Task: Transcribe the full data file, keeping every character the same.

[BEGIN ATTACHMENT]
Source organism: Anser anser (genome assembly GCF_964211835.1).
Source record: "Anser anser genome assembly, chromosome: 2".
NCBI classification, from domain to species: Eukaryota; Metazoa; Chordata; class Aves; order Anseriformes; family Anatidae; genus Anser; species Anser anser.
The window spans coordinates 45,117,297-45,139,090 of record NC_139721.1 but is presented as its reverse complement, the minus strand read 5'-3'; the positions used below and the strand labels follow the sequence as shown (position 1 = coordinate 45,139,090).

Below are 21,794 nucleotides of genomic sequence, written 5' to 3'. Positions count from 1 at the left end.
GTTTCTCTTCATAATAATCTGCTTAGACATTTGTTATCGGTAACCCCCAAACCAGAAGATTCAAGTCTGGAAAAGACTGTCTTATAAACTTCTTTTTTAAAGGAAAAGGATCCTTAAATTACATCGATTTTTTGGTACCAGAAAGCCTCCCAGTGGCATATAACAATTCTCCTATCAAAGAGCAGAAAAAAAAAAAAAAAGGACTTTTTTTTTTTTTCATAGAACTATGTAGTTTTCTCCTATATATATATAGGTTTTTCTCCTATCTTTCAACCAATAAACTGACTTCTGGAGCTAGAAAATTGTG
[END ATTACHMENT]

Source organism: Anser anser (genome assembly GCF_964211835.1).
Source record: "Anser anser genome assembly, chromosome: 2".
NCBI classification, from domain to species: Eukaryota; Metazoa; Chordata; class Aves; order Anseriformes; family Anatidae; genus Anser; species Anser anser.
The window spans coordinates 45,117,297-45,139,090 of record NC_139721.1 but is presented as its reverse complement, the minus strand read 5'-3'; the positions used below and the strand labels follow the sequence as shown (position 1 = coordinate 45,139,090).

Below are 21,794 nucleotides of genomic sequence, written 5' to 3'. Positions count from 1 at the left end.
GTTTCTCTTCATAATAATCTGCTTAGACATTTGTTATCGGTAACCCCCAAACCAGAAGATTCAAGTCTGGAAAAGACTGTCTTATAAACTTCTTTTTTAAAGGAAAAGGATCCTTAAATTACATCGATTTTTTGGTACCAGAAAGCCTCCCAGTGGCATATAACAATTCTCCTATCAAAGAGCAGAAAAAAAAAAAAAAAGGACTTTTTTTTTTTTTCATAGAACTATGTAGTTTTCTCCTATATATATATAGGTTTTTCTCCTATCTTTCAACCAATAAACTGACTTCTGGAGCTAGAAAATTGTG